Disclaimer: The opinions expressed by Jackson are her own. Jackson is not a certified health professional. This article should not be referenced for medical advice. Always consult a medical provider with questions regarding your health.
COVID-19 vaccines have become a hot-button issue at the center of a storm of disinformation over the course of the pandemic. Controversy has especially surrounded the question of vaccine mandates, coming on the heels of the Biden administration’s decision to enforce a partial mandate for certain employers through the Department of Labor.
While the idea of a vaccine mandate may seem to violate bodily autonomy, enforcing vaccination against COVID-19 is ultimately for the greater good.
First and foremost, vaccines work. Moderna, Pfizer and Johnson & Johnson are all proven to be safe and effective in preventing serious illness, hospitalization and death from COVID-19. Current case numbers reflect far more positive cases and hospitalizations in unvaccinated adults than breakthrough cases in vaccinated adults.
Based on data from 13 states, Science News reported that in late July, “26 adults per 100,000 vaccinated people had been hospitalized for COVID-19 … compared with about 431 hospitalized people for every 100,000 unvaccinated individuals.”
Similarly, a CDC study of the New York adult population found that “a total of 1,271 new COVID-19 hospitalizations (0.17 per 100,000 person-days) occurred among fully vaccinated adults, compared with 7,308 (2.03 per 100,000 person-days) among unvaccinated adults.”
Because vaccines are the surest way to protect against COVID-19, our population will be safest if the majority is vaccinated, plain and simple.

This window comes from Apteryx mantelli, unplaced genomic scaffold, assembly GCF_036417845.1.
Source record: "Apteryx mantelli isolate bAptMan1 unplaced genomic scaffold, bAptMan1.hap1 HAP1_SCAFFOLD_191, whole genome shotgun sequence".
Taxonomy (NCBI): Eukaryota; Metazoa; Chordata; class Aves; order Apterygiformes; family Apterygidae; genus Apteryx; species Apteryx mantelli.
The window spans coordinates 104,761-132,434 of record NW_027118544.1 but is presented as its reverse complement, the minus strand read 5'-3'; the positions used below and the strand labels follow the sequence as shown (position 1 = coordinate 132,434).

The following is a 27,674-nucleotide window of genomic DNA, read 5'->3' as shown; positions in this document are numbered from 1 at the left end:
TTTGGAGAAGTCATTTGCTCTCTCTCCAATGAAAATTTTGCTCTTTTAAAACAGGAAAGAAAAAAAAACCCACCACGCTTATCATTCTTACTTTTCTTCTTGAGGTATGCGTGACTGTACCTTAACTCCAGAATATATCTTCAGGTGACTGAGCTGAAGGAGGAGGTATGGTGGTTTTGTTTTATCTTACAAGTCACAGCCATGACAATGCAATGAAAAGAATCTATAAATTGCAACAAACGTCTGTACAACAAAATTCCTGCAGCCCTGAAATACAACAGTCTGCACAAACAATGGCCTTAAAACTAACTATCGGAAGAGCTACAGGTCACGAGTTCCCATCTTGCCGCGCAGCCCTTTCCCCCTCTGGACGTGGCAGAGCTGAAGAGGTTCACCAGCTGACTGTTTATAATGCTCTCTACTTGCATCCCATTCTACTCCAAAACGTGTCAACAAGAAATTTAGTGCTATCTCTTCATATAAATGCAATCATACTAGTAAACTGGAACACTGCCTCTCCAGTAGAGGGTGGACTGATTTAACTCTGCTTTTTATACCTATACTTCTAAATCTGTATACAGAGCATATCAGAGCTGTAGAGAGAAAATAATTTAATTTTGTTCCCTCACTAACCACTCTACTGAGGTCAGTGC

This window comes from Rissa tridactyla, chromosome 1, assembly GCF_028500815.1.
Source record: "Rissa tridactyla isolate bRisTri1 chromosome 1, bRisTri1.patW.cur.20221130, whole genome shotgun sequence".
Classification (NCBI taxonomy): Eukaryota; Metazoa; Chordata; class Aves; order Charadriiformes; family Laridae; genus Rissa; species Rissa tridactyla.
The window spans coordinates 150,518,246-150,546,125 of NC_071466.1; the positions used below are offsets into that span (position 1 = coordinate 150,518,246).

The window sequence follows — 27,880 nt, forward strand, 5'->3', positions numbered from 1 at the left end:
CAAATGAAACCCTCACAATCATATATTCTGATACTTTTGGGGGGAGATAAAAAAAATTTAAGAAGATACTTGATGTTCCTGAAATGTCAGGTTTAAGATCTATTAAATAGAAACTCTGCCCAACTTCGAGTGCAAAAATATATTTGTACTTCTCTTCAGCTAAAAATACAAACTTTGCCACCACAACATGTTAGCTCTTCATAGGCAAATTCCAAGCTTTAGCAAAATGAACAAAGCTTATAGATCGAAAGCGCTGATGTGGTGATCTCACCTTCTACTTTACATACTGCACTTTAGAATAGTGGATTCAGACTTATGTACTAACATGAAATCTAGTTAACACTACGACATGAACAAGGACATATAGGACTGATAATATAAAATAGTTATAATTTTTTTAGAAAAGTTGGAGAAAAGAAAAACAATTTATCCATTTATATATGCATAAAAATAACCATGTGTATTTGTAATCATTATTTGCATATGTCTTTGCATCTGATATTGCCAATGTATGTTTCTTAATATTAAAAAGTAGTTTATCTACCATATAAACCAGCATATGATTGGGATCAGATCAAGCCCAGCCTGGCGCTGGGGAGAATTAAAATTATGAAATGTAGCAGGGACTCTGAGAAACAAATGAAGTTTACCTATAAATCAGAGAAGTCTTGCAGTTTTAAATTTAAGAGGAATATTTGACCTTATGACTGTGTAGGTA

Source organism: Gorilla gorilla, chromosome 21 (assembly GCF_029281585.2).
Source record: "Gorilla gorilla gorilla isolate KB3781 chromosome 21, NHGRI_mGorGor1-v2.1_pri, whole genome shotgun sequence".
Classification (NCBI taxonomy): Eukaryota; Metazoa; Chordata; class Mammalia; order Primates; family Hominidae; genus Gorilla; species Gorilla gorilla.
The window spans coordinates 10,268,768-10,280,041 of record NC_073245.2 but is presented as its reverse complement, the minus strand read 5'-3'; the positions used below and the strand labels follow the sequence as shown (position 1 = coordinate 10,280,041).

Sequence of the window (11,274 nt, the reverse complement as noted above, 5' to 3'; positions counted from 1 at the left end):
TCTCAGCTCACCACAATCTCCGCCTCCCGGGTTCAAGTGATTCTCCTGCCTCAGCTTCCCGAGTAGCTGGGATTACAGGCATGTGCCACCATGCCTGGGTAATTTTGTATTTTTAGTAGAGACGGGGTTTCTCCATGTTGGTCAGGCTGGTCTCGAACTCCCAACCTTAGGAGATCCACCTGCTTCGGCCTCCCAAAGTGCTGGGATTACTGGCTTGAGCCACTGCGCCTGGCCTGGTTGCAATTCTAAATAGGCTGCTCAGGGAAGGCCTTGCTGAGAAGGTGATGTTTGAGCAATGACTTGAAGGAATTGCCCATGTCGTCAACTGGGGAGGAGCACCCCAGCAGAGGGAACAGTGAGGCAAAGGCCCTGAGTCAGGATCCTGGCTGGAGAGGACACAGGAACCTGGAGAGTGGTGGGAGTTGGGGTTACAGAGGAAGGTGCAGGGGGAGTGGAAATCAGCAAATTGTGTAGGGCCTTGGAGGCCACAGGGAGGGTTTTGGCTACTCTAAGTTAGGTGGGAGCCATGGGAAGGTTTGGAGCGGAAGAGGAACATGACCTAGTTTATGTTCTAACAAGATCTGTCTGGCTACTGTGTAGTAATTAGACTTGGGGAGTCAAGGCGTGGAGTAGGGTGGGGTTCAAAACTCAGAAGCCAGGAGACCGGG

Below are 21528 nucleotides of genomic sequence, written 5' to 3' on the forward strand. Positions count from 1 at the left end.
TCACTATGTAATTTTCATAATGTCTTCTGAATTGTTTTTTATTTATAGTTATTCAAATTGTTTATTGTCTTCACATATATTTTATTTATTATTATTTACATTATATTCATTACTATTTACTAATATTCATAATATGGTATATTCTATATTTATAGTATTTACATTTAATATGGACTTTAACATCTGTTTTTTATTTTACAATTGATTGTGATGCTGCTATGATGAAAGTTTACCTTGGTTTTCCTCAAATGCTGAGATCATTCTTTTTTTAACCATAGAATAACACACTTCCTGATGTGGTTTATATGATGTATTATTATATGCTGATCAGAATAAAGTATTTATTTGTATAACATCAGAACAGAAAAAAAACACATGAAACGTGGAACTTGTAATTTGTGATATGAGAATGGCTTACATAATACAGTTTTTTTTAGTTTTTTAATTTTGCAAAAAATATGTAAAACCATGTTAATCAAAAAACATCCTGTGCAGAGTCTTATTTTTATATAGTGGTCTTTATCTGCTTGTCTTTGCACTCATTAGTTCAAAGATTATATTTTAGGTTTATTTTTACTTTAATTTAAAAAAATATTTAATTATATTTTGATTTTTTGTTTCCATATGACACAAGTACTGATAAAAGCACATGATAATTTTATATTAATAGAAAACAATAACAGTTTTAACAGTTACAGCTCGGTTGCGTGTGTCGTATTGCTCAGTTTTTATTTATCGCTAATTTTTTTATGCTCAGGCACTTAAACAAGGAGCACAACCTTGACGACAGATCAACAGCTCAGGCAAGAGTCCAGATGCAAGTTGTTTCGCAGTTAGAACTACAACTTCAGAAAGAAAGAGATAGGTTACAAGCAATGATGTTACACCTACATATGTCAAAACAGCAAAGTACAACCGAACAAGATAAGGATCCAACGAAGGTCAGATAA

Initially, the primary practical barrier to achieving this goal was accessibility; however, COVID-19 vaccines are more accessible now than ever before. The federal government has already mandated that vaccines be provided free of charge, with or without health insurance, making the vaccine more accessible than almost all other types of healthcare in the U.S.
With the partial vaccination mandate, the administration has also required employers “to offer full pay to their employees for any time off needed to get vaccinated and for any time it takes to recover from the after-effects of vaccination,” according to a statement by the White House.
Furthermore, vaccination mandates follow a historical precedent in the U.S., according to “Vaccination Mandates: The Public Health Imperative and Individual Rights” from “Law in Public Health Practice,” as cited by the CDC.
The first mandate was introduced against smallpox by Massachusetts schools in the 1850s, and the U.S. Supreme Court upheld compulsory vaccination in the 1905 case Jacobson v. Massachusetts. By 1977, schools in all 50 states required vaccinations under the Childhood Immunization Initiative. Owing largely to school vaccination mandates coupled with large-scale public campaigns, naturally occurring smallpox and polio were eradicated in the U.S.
Traditionally, mandates have been invoked at the state level, but employers are also similarly able to enforce vaccination, and many will be required to do so under the new mandate.
While some may raise objections, “Law in Public Health Practice” clearly outlines: “No constitutional right exists to either a religious or philosophic exemption to [vaccination] requirements, although most states allow religious exemptions and several allow philosophic exemptions.”
What must be recognized at this point are medical exemptions. According to Yale Health, those who are immunosuppressed, are pregnant or breastfeeding or have severe allergies to components of the vaccines may be recommended not to be vaccinated. These groups are also some of the most vulnerable to the virus, which is even more reason that those who can be vaccinated, should be.
A vaccination mandate is nothing new and nothing to fear. The sooner we understand that vaccination is not a political issue but one of public health, the safer we will be.